FOR IMMEDIATE RELEASE
Media Contact: Ted Huetter/Senior Public Relations Manager
T: 206.768.7105 C: 206.455.5360 Email: firstname.lastname@example.org
SEATTLE, Oct. 22, 2018—On Nov. 2-3, the Museum’s Space Expo 2018 combines the arts and rocket science to explore and interpret space exploration. The event includes evening receptions and lectures, and offers a full day of space-related lectures, VR experiences and performance art with guests from NASA, Mars Society, San Francisco-based Media Art Xploration, and the University of Washington.
The Nov. 2 evening program, “Evidence of Space Exploration...on Earth,” features NASA insider and photographer Michael Soluri; the Nov. 3 evening program, “The Potential for Human Exploration of Mars,” will be with Dr. Robert Zubrin, co-founder of the Mars Society. Daytime programs are free with Museum admission; the evening programs are ticketed separately.
Friday, Nov. 2
5:30- 9 p.m.
"Evidence of Space Exploration...on Earth"
Cocktail reception, lecture and book signing with photographer and author Michael Soluri.
NASA offered Michael Soluri rare access to restricted areas of training and research facilities before space missions. His photos capture the places where spacebound objects are crafted and assembled, and the people who train for journeys beyond Earth.
Soluri will also sign copies of his book, Infinite Worlds: The People and Places of Space Exploration, published by Simon & Schuster. Tickets: $15 General, $10 Museum Members
Saturday, Nov. 3
11 a.m. to 3 p.m.
MarsVR Project: Virtual Reality demos by the Mars Society
Mars Society, the world's largest and most influential space advocacy organization dedicated to the human exploration and settlement of the planet Mars, will guide VR demos for visitors ages 13 and over.
The demonstrations reflect the Mars Society’s "MarsVR Program," a multi-phase effort to build VR applications for serious research. The Phase 1 environment will be used at the organization's Mars Desert Research Station (MDRS) to train crew members. The Utah-based station has been running since 2001, and represents one of the two facilities in the Mars Society's analog research program to investigate the human factors and the challenges of living and working on Mars.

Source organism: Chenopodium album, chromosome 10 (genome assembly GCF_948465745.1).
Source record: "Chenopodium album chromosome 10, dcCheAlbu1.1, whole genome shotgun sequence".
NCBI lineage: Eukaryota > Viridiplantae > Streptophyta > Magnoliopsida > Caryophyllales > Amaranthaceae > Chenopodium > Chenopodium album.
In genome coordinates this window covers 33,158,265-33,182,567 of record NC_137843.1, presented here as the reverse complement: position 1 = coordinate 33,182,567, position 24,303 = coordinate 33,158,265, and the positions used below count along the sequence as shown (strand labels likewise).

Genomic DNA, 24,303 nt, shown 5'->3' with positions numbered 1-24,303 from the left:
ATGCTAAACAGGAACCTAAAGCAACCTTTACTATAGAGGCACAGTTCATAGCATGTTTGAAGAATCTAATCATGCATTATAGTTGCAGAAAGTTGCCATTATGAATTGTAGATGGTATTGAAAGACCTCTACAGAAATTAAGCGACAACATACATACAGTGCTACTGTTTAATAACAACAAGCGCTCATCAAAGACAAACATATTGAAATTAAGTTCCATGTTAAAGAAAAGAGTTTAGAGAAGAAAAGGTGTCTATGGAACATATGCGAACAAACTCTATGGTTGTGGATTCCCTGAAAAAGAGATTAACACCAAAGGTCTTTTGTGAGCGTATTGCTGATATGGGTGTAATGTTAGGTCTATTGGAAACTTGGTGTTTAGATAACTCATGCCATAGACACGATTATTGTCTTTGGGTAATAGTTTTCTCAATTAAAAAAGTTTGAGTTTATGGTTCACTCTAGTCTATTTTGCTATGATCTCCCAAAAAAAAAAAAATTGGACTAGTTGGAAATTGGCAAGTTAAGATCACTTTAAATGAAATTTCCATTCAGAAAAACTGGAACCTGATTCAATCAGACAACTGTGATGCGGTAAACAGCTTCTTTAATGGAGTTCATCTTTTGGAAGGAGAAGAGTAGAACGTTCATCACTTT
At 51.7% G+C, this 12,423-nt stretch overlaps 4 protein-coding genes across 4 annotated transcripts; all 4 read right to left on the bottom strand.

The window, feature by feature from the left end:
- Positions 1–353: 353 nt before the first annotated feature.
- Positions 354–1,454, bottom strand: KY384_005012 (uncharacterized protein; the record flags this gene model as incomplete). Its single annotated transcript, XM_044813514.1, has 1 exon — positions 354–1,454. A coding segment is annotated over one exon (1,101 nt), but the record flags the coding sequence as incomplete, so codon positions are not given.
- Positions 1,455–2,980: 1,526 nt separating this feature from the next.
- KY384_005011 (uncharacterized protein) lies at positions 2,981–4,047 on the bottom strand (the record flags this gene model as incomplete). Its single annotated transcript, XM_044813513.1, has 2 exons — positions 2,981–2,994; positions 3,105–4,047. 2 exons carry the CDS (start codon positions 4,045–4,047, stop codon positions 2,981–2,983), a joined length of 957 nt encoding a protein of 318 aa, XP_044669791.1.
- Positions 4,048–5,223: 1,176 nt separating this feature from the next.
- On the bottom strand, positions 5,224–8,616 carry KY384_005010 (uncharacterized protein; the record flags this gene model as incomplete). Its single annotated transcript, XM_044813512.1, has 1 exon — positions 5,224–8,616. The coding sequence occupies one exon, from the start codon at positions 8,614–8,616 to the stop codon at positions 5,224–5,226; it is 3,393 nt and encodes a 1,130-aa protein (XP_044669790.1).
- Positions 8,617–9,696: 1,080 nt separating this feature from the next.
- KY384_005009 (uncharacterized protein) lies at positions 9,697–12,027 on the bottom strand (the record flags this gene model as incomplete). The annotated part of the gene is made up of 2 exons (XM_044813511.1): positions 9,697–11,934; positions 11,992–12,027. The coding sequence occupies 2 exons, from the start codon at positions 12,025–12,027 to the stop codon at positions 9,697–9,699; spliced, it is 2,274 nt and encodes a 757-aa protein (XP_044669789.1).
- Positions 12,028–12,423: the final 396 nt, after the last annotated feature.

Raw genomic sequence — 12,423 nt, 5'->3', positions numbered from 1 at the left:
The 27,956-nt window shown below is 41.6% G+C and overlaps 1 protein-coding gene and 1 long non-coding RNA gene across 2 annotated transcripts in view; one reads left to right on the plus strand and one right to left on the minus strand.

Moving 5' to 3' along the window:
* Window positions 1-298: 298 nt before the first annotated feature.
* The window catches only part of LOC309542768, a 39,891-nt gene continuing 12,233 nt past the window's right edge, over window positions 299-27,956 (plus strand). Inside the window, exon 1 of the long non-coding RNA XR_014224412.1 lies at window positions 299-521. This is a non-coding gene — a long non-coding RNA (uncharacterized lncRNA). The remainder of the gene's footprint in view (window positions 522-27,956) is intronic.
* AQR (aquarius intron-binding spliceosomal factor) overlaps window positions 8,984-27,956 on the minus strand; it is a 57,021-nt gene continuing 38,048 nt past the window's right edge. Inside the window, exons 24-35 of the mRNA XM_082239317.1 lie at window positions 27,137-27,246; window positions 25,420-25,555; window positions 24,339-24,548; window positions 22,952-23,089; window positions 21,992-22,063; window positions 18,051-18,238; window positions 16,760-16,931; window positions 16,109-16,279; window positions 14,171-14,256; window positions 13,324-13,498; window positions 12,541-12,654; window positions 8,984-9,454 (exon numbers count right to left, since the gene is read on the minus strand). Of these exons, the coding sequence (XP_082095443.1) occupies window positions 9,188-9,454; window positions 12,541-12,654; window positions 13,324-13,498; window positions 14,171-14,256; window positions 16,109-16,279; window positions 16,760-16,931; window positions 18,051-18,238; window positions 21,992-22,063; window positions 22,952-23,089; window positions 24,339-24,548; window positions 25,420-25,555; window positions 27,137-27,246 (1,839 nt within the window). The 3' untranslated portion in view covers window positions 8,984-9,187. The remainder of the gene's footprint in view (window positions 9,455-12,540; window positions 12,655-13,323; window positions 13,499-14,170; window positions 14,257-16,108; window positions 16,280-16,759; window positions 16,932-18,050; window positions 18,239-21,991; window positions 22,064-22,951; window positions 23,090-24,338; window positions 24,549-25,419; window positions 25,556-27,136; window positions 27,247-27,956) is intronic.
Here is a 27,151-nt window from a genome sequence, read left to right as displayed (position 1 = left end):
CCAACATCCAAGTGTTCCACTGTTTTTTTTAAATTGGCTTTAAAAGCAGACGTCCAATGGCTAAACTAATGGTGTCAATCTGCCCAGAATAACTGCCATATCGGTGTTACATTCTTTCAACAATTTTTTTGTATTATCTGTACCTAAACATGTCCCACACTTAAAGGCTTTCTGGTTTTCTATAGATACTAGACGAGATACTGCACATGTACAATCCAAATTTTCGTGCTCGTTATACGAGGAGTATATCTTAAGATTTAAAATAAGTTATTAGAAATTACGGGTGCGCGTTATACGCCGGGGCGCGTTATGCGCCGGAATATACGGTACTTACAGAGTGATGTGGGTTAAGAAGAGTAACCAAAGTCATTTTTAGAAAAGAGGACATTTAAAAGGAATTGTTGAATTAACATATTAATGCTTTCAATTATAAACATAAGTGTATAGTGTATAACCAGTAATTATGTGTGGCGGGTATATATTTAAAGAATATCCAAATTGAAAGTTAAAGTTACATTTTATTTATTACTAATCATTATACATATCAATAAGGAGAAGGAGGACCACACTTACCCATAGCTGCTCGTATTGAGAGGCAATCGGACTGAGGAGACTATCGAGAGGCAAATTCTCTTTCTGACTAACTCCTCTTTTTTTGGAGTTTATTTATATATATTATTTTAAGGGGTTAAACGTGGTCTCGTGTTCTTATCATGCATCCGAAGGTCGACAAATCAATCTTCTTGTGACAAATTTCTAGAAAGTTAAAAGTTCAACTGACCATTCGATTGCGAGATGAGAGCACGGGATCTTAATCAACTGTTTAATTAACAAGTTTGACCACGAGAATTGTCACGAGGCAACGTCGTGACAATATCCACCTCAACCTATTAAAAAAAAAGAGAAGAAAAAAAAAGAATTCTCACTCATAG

MAX 2019: A Space Festival: "The Dig" and "Universal Threads"
A presentation by Media Art Xploration, a San Francisco-based non-profit dedicated to using performing and interactive arts to explore a scientific mission.
Visitors can join performance artist Christine Zeurcher during an interactive art work, “The Dig,” as she digs a hole “to the other side of the planet” while wearing a handmade spacesuit. During her dig, she discovers rare materials and uses a HAM radio to send and receive transmissions from all over the globe. Audience members can investigate her findings while tuning into radio transmissions.
Fashion and space exploration merge in “Universal Threads,” a booth to experience how fashion can communicate the story of the universe and the mysteries of space. Discover wearable technology that pushes the boundaries of fashion and science.
Build LEGO Robots
The Raisbeck Aviation High School Robotics Club will help visitors build and program LEGO™ Mindstorm Robots and learn more about being a part of a competitive robotics team.
Huskies in Space
The Husky Satellite Lab at UW is now preparing the first student-built satellite from the state of Washington, HuskySat-1, for its launch in 2019. Members of the University of Washington HuskySat Team are on hand to answer questions about their spacecraft.
Nov. 3 Lectures and Panels
“Technology of Planetary Exploration: Past, Present and Future”
Randii Wessen, NASA/JPL
“The Mars VR Program”
James Burk, Mars Society
1:30 – 2:15 p.m.
“The Intersection of Art and Space”
Kay Matschullat, Media Art Xploration
Michael Soluri, Author/Photographer
Jim Haven, co-founder of space/art organization Look Up, moderator
2:30 – 3:00 p.m.
Student Mini-Talks, University of Washington
“Designing Landers for Icy Moons”
Mariah Danner, Graduate Student in Earth and Space Sciences
“HuskySat-1 and Beyond”
Paul Sturmer, Graduate Student In Physics
"The Potential for Human Exploration of Mars"
5:30- 8 p.m.
Reception and lecture with Dr. Robert Zubrin, co-founder of the Mars Society.
Zubrin’s presentation illustrates how humans can establish and maintain a presence on Mars with the Mars Society’s “Mars Direct” plan, a cost-effective approach that is achievable with current technology. Tickets: $15 General | $10 Museum Members
Daytime activities, lectures/panels and exhibitor booths are FREE with Museum admission. Separate ticket price for the two evening receptions.
Image: New Horizons space craft in high bay at NASA GSFC, June 2005, copyright Michael Soluri.